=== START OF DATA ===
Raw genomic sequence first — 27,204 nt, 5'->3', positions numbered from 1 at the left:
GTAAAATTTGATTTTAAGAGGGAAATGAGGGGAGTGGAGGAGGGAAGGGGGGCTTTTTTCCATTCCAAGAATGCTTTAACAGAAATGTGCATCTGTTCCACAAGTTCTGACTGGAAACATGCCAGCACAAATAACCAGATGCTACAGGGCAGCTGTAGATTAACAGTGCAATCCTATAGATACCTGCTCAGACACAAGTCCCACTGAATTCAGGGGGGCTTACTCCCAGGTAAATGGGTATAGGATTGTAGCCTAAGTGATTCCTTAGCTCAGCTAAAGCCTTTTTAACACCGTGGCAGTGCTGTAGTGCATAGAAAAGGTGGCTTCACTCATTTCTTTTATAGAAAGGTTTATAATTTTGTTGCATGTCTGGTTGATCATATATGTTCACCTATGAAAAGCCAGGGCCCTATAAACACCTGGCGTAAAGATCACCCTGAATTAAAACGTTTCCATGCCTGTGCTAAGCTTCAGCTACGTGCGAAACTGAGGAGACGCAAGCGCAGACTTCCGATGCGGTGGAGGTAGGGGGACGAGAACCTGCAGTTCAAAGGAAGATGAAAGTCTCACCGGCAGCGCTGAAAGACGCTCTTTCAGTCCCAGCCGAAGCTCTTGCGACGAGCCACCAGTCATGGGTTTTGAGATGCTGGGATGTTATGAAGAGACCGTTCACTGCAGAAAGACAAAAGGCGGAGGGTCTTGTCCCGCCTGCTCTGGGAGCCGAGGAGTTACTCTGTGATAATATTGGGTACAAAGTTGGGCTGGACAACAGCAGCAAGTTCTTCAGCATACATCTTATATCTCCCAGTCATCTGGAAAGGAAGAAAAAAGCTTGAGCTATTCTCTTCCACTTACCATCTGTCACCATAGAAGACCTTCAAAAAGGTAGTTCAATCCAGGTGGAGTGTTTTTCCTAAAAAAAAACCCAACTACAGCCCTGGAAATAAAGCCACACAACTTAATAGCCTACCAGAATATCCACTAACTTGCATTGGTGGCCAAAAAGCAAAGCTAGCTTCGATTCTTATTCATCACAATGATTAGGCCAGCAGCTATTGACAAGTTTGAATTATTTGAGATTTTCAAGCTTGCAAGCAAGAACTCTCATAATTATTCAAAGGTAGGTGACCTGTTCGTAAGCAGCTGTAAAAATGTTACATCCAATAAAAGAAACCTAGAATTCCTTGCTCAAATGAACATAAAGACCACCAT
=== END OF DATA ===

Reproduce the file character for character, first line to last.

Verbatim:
Raw genomic sequence first — 27,204 nt, 5'->3', positions numbered from 1 at the left:
GTAAAATTTGATTTTAAGAGGGAAATGAGGGGAGTGGAGGAGGGAAGGGGGGCTTTTTTCCATTCCAAGAATGCTTTAACAGAAATGTGCATCTGTTCCACAAGTTCTGACTGGAAACATGCCAGCACAAATAACCAGATGCTACAGGGCAGCTGTAGATTAACAGTGCAATCCTATAGATACCTGCTCAGACACAAGTCCCACTGAATTCAGGGGGGCTTACTCCCAGGTAAATGGGTATAGGATTGTAGCCTAAGTGATTCCTTAGCTCAGCTAAAGCCTTTTTAACACCGTGGCAGTGCTGTAGTGCATAGAAAAGGTGGCTTCACTCATTTCTTTTATAGAAAGGTTTATAATTTTGTTGCATGTCTGGTTGATCATATATGTTCACCTATGAAAAGCCAGGGCCCTATAAACACCTGGCGTAAAGATCACCCTGAATTAAAACGTTTCCATGCCTGTGCTAAGCTTCAGCTACGTGCGAAACTGAGGAGACGCAAGCGCAGACTTCCGATGCGGTGGAGGTAGGGGGACGAGAACCTGCAGTTCAAAGGAAGATGAAAGTCTCACCGGCAGCGCTGAAAGACGCTCTTTCAGTCCCAGCCGAAGCTCTTGCGACGAGCCACCAGTCATGGGTTTTGAGATGCTGGGATGTTATGAAGAGACCGTTCACTGCAGAAAGACAAAAGGCGGAGGGTCTTGTCCCGCCTGCTCTGGGAGCCGAGGAGTTACTCTGTGATAATATTGGGTACAAAGTTGGGCTGGACAACAGCAGCAAGTTCTTCAGCATACATCTTATATCTCCCAGTCATCTGGAAAGGAAGAAAAAAGCTTGAGCTATTCTCTTCCACTTACCATCTGTCACCATAGAAGACCTTCAAAAAGGTAGTTCAATCCAGGTGGAGTGTTTTTCCTAAAAAAAAACCCAACTACAGCCCTGGAAATAAAGCCACACAACTTAATAGCCTACCAGAATATCCACTAACTTGCATTGGTGGCCAAAAAGCAAAGCTAGCTTCGATTCTTATTCATCACAATGATTAGGCCAGCAGCTATTGACAAGTTTGAATTATTTGAGATTTTCAAGCTTGCAAGCAAGAACTCTCATAATTATTCAAAGGTAGGTGACCTGTTCGTAAGCAGCTGTAAAAATGTTACATCCAATAAAAGAAACCTAGAATTCCTTGCTCAAATGAACATAAAGACCACCAT